The Enduring Controversy Over Digital Royalties in Music

SAMUEL WINIKOFF–The debate over licensing music in the Digital Age came to the forefront of industry news last year, thrusting the industry’s arcane system into the mainstream media. Various artists, songwriters, and industry players have entered the discourse, advancing their sentiments into what has become a growing conversation over the viability of a music-licensing regime that has struggled to adapt to a constantly evolving digital landscape. Most notably, the only platinum-selling artist of 2014, Taylor Swift, has removed her entire catalog from the online music-streaming service, Spotify. Scott Borchetta, CEO for Swift’s record label, Big Machine Label Group, has been an outspoken advocate against free streaming services, citing concerns about the exceedingly low royalties paid to artists.

Recording artists and songwriters have taken to the internet to criticize the current statutory regime, expressing their dismay over royalty rates and fear for their futures in the music industry. Digital Music News, a popular industry blog, featured an article from a Grammy-nominated artist who shared his complete 2014 digital royalty statements—the total, $35. Spotify CEO, Daniel Ek, shot back at artists, claiming that piracy, not the digital services, is the real enemy of the music industry. “Piracy doesn’t pay artists a penny,” Ek said, “Spotify has paid more than two billion dollars to labels, publishers and collecting societies for distribution to songwriters and recording artists.”

But an attempt to lay blame may be moot; internet-based platforms for music are not going away. Fans continue to move away from the “analog” world in favor of digital services that provide millions of songs at the click of a mouse. According to data just released from Edison Research, more American teenagers listen to Spotify, Pandora, and other streaming music services than traditional, FM broadcast radio. Similarly, the RIAA’s mid-year 2014 shipment and revenue statistics data report showed that the total value of digitally distributed formats accounted for 71% of the overall market by value as compared to approximately 9% ten years ago.

Relief for artists, however, may be on the horizon: significant and substantive dialogues about digital royalties took place in Congress and through a comprehensive policy study conducted by the Copyright Office. In 2013, Chairman Bob Goodlatte of the U.S. House of Representatives Judiciary Committee announced a “comprehensive series” of hearings on U.S. copyright law; and in 2014, the House Judiciary Committee’s Subcommittee on Courts, Intellectual Property, and the Internet has conducted a series of copyright review hearings to address a variety of contemporary issues, including music licensing and the scope of fair use.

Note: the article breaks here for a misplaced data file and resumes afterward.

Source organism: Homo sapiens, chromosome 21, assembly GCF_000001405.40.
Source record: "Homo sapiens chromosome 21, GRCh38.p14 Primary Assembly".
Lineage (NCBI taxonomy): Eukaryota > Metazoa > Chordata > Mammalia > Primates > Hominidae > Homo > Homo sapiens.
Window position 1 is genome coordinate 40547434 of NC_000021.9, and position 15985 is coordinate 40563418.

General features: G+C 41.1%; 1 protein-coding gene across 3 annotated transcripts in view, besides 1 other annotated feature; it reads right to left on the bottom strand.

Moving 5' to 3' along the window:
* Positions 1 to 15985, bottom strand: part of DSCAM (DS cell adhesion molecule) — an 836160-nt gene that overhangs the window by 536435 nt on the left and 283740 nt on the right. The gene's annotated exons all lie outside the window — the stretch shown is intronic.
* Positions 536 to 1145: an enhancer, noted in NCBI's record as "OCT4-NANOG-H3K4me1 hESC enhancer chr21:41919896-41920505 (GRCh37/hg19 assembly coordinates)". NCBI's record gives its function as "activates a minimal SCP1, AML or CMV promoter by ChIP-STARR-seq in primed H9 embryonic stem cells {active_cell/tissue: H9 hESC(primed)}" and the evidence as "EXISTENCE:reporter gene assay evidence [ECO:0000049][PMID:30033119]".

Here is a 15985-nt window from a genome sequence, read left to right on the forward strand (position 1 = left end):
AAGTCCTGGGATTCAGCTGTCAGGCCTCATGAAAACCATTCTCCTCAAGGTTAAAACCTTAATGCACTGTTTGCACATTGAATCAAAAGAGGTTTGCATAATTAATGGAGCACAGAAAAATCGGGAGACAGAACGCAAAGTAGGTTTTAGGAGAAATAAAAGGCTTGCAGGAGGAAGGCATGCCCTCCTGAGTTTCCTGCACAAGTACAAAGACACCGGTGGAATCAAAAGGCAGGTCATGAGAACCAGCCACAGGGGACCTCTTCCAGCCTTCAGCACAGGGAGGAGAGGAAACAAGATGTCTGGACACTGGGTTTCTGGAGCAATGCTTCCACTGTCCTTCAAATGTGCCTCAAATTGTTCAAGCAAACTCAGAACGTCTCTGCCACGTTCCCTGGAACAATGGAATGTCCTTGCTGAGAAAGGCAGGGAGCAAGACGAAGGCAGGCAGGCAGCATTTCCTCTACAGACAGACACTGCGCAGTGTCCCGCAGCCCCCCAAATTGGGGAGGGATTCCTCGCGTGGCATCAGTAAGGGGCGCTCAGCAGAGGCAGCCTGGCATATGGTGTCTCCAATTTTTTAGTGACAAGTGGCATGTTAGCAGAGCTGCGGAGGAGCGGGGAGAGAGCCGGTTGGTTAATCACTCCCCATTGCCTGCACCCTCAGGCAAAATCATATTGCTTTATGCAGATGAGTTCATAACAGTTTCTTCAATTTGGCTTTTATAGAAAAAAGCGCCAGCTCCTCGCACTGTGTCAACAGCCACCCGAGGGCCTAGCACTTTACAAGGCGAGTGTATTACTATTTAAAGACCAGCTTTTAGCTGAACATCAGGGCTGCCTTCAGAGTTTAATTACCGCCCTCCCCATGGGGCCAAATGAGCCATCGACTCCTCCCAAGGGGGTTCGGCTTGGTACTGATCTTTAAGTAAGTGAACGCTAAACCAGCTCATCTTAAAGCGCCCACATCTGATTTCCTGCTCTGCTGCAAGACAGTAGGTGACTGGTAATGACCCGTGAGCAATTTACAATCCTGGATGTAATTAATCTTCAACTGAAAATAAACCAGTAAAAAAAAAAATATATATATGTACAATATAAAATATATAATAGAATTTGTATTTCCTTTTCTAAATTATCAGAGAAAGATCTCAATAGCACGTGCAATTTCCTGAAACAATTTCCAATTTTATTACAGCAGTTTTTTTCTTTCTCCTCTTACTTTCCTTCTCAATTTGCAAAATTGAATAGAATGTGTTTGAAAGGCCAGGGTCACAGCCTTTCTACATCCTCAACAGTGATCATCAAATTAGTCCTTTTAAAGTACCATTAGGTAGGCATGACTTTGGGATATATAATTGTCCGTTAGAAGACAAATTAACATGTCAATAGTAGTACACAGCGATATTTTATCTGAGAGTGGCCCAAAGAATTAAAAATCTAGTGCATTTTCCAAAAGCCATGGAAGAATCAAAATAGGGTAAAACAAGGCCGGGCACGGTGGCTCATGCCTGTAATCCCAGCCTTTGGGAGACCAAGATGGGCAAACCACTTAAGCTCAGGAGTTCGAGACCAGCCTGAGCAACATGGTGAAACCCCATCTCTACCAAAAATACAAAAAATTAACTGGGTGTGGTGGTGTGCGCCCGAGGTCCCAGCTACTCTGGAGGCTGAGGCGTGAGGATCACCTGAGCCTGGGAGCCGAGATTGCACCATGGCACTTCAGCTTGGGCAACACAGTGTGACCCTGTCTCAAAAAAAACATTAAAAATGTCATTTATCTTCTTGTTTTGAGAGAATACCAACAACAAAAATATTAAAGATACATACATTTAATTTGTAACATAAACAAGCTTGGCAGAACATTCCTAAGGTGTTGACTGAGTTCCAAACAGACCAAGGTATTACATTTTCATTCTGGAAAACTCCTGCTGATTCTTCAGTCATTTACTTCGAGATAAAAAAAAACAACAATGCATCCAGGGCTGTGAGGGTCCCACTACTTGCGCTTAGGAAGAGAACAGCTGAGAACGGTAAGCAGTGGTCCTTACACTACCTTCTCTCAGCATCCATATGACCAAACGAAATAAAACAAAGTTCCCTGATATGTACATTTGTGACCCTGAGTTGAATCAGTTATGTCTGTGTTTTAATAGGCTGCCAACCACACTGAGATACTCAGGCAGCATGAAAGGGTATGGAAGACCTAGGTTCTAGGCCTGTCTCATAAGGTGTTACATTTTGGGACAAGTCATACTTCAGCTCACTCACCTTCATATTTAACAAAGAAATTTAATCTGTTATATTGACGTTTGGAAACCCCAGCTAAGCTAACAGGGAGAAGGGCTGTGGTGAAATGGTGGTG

In response to Congress’s comprehensive review of copyright law, the Copyright Office conducted its own examination of copyright law and policy as it relates to the digital age. The Office solicited written comments and held a series of public roundtables to obtain the views of stakeholders and the public on music licensing issues. These evaluations are the first significant steps to advance copyright reform since 1998, when Congress passed the Digital Millennium Copyright Act (‘‘DMCA’’).

The last overall revision of the Copyright Act took place in 1976 following a 15-year review process. 1998’s DMCA was the next major Congressional undertaking to address emerging issues of the digital age. To put that date into perspective, in 1998: Google was first incorporated; Apple launched the very first iMac; and the American public tuned in to watch President Clinton deny his affair with Monica Lewinsky. Congress could not have possibly foreseen the flood of new technologies or the ways that consumers would engage with music and other creative digital media in 2015.


The recent steps taken by Congress and the Copyright Office, coupled with an escalating public discourse, may actually propel comprehensive copyright reform—the first in over 30 years. The realities of the digital age have made too large of an impact on our society for Congress to ignore. Let’s just hope that these conversations lead to concrete change and can actually be accomplished in less than 15 years.

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